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Environment

$501,000 fine against dam operator for polluting Puyallup River is only a start, tribe says

Electron Hydro is facing a $501,000 fine from the state Department of Ecology – plus new requirements for monitoring water quality near its dam on the Puyallup River.

That’s after the company illegally discharged used artificial turf and its crumb rubber padding into the Puyallup River last summer. Ecology says pieces of the turf were discovered up to 21 miles downstream of the dam and believed to extend twice as far -- into Commencement Bay.

The agency’s southwest regional director Rich Doenges says the company let this discharge go on for 92 days.

You know, this is an entirely preventable release by Electron Hydro, and it really is a toxic compound," Doenges said. "And it's unfortunate that the release of this material went into a river that supports several species of salmon and released a compound that is known to be toxic to Coho especially. And Ecology's taking action to ensure that doesn't happen again." 

He says if it does happen again, the fines will escalate.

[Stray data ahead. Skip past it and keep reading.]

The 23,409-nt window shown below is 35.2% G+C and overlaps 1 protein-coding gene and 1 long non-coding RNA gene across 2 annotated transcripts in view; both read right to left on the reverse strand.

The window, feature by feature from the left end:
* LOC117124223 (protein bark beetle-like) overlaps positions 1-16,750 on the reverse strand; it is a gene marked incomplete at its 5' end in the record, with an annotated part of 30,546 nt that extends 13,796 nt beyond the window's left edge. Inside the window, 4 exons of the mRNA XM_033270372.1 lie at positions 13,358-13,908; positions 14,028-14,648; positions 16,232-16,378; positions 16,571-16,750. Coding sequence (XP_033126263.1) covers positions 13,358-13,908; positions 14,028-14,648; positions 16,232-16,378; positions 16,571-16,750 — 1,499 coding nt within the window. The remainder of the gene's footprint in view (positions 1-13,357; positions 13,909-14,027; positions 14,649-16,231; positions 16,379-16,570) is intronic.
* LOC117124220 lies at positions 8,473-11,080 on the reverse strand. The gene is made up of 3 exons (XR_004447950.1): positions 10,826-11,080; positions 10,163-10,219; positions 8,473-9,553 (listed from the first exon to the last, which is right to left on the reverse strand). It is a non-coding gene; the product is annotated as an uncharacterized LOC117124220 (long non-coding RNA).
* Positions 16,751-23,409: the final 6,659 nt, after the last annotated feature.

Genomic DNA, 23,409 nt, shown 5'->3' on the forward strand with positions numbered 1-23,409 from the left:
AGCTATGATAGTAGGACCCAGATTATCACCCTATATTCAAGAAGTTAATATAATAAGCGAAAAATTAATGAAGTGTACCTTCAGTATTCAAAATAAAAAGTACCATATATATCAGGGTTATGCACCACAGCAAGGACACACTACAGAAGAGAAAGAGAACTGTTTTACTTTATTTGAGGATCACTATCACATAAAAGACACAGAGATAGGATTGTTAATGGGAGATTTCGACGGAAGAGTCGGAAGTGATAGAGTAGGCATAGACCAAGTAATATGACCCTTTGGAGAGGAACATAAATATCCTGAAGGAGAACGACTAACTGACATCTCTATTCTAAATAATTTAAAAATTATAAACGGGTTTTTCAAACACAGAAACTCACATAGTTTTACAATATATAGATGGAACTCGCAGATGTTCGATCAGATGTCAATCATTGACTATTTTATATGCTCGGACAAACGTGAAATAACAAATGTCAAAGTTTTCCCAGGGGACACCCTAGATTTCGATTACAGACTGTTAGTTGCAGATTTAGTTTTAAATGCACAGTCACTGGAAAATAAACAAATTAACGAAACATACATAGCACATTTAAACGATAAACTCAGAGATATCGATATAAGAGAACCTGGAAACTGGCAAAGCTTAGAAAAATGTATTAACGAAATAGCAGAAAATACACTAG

Electron Hydro says it will file an appeal.

Last summer, the company started construction to replace its diversion dam and water intake structure, built in 1903. But the unpermitted use of artificial turf in the riverbed at the site in east Pierce County resulted in the release of large amounts of crumb rubber and other pollutants into the Puyallup River. It was reported by a whistleblower.

The Puyallup Tribe says the state’s half-million dollar fine against Electron Hydro is a step in the right direction, but just a start.

As recently as last month, tribal scientists were still finding remnants – some as large as 8-by-4 feet.

“This is an ongoing problem. The turf and the crumb rubber are still there,” says Lisa Anderson.

She's an environmental attorney for the tribe. She says the state's fines and new requirements to monitor the water quality are significant. But they’re just one part of a very large and complex enforcement puzzle.

“Five-hundred thousand dollars doesn't begin to assess any sort of value that the fishery provides and that fish provide to the tribe, its members and as a part of its culture from time immemorial,” she says.

Several lawsuits are underway, including one from the EPA. The tribe says its ultimate goal is still dam removal.  

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